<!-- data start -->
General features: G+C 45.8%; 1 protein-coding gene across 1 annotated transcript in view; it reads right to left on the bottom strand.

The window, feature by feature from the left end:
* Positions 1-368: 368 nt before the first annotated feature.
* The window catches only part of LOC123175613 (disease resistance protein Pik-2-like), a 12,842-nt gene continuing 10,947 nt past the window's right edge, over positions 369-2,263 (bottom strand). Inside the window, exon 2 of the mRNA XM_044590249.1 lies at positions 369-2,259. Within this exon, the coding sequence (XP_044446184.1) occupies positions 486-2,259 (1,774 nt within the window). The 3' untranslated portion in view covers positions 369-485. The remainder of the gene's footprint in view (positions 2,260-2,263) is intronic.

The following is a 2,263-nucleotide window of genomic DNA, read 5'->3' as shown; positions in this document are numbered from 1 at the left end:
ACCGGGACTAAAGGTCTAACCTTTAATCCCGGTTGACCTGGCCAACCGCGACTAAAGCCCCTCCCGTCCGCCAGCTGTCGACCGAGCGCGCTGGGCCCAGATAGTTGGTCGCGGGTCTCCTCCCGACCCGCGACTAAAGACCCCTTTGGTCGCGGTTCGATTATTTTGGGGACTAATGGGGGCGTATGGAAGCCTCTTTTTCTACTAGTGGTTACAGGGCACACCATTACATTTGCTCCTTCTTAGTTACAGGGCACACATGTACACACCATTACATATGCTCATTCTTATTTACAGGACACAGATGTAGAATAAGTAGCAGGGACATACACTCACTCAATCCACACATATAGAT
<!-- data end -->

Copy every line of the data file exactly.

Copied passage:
General features: G+C 45.8%; 1 protein-coding gene across 1 annotated transcript in view; it reads right to left on the bottom strand.

The window, feature by feature from the left end:
* Positions 1-368: 368 nt before the first annotated feature.
* The window catches only part of LOC123175613 (disease resistance protein Pik-2-like), a 12,842-nt gene continuing 10,947 nt past the window's right edge, over positions 369-2,263 (bottom strand). Inside the window, exon 2 of the mRNA XM_044590249.1 lies at positions 369-2,259. Within this exon, the coding sequence (XP_044446184.1) occupies positions 486-2,259 (1,774 nt within the window). The 3' untranslated portion in view covers positions 369-485. The remainder of the gene's footprint in view (positions 2,260-2,263) is intronic.

The following is a 2,263-nucleotide window of genomic DNA, read 5'->3' as shown; positions in this document are numbered from 1 at the left end:
ACCGGGACTAAAGGTCTAACCTTTAATCCCGGTTGACCTGGCCAACCGCGACTAAAGCCCCTCCCGTCCGCCAGCTGTCGACCGAGCGCGCTGGGCCCAGATAGTTGGTCGCGGGTCTCCTCCCGACCCGCGACTAAAGACCCCTTTGGTCGCGGTTCGATTATTTTGGGGACTAATGGGGGCGTATGGAAGCCTCTTTTTCTACTAGTGGTTACAGGGCACACCATTACATTTGCTCCTTCTTAGTTACAGGGCACACATGTACACACCATTACATATGCTCATTCTTATTTACAGGACACAGATGTAGAATAAGTAGCAGGGACATACACTCACTCAATCCACACATATAGAT